Q: Now when you say, "We would do this," are you saying that throughout the summer of 2005, you guys would drink alcohol, get intoxicated to various degrees, jump on the quads, and go riding?

A: Yes.....

Q: So you yourself never were on the quad going in or really coming out, but once you were there and you were intoxicated, you would be quad riding with the rest?

A: Yes.....

Q: And did you tell us -- that night when you went out to the pits with these guys, and Caitlin, you were aware of the fact that it could be dangerous riding on the back of this quad being drunk?

A: Yes.

Q: But you decided to do it anyway?

A: Yes, but it was no different than what happened every other night.

Q: No different than 20 or 30 other times?

A: It was no different at all.

Q: But you yourself knew it was a dangerous idea getting on the back of a quad drunk?

A: Now sitting here sober with you I can tell you yes, it was a dumb idea, but at the time it seemed like a fun idea.

Q: And the 20 or 30 times that summer going out the various pits drunk getting on quads, did it occur to you during any of those 20 or 30 times while you were doing it this really could be a stupid idea?

A: The next morning when I woke up with bruises all over my legs, yes, I said this probably wasn't the best idea to do.

Q: But the week after, you would do it again?

A: Yes.

Q: And the week after that you did it again?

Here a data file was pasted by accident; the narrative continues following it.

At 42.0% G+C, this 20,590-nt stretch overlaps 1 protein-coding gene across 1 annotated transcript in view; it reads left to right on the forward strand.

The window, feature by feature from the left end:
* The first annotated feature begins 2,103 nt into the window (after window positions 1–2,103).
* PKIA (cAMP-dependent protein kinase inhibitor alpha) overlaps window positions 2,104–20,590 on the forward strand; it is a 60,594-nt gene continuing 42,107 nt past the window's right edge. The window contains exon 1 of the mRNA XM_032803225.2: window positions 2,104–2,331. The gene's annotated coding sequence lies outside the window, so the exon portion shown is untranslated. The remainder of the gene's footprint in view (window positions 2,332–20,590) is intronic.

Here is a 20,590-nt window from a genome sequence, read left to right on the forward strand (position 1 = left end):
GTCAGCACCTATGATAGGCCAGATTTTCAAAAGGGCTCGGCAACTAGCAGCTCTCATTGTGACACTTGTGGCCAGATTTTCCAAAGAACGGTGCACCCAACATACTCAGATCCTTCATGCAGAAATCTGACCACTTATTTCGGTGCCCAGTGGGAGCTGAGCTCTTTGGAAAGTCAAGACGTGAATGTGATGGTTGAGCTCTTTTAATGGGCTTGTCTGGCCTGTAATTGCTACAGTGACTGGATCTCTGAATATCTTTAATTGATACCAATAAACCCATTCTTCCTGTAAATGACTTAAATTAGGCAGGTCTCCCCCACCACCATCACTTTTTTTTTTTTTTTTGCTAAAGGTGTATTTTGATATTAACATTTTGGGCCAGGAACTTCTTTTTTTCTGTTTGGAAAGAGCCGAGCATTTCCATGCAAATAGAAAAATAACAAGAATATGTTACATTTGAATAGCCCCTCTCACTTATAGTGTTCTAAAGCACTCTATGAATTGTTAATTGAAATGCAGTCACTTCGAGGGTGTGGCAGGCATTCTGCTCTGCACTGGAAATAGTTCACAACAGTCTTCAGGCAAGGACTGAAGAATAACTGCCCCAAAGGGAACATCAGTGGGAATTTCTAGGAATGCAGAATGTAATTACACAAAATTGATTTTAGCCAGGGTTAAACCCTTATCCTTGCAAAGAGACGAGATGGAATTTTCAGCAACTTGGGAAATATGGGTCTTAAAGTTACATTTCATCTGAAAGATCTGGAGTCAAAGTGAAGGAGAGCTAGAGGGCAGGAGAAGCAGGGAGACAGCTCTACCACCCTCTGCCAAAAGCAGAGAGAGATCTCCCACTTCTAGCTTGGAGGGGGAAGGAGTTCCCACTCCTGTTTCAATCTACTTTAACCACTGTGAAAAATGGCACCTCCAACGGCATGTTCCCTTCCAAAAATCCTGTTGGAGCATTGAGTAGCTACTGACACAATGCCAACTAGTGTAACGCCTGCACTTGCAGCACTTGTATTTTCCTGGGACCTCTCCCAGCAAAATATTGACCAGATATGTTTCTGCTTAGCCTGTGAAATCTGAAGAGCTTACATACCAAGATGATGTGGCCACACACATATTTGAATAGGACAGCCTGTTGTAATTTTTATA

A: Yes.

Q: And the week after that you did it again until finally on September 9th you did it the last time?

A: Yes. I can't even sit on a quad now. It scares me.

Regarding her level of intoxication and decision to get on the ATV on the night of her accident, plaintiff testified:

My intoxication level was through the roof. My decision making process was completely impaired. I should have known --honestly, every time I did that I should have known getting on the back of a quad when you're drunk with a drunk driver is not the best thing to do, and so Steve was saying, "No, don't get on," and I was just like, "No, no, I want to." Finally, he just gave up and I got on the back.

There was no deposition testimony by plaintiff or anyone else that she ever rode on the back of an ATV when she was not intoxicated.

A trier of fact could reasonably infer from this testimony that, even though plaintiff may have anticipated or even planned to ride on the back of an ATV when she began drinking with her friends, she would not have engaged in this activity unless she first became intoxicated. It is common knowledge that intoxication impairs judgment and reduces inhibitions, thus sometimes leading an intoxicated person to engage in reckless conduct that he or she would not otherwise engage in. Therefore, a trier of fact could find that plaintiff would not have ridden on the back of an ATV on the night of her accident were it not for the fact that one or more of the defendants negligently served her beer and she became intoxicated.

The trial court erred in reading Dower v. Gamba, 276 N.J. Super. 319 (App. Div. 1994), certif. denied, 140 N.J. 276 (1995), to support its conclusion that plaintiff presented insufficient evidence to warrant submission of the issue of proximate cause to the jury. Dower was a negligence action by two minors who suffered personal injuries while riding as passengers in an automobile operated by an intoxicated driver. The minors brought suit not only against the intoxicated driver but also the persons who hosted a party at which the driver became intoxicated.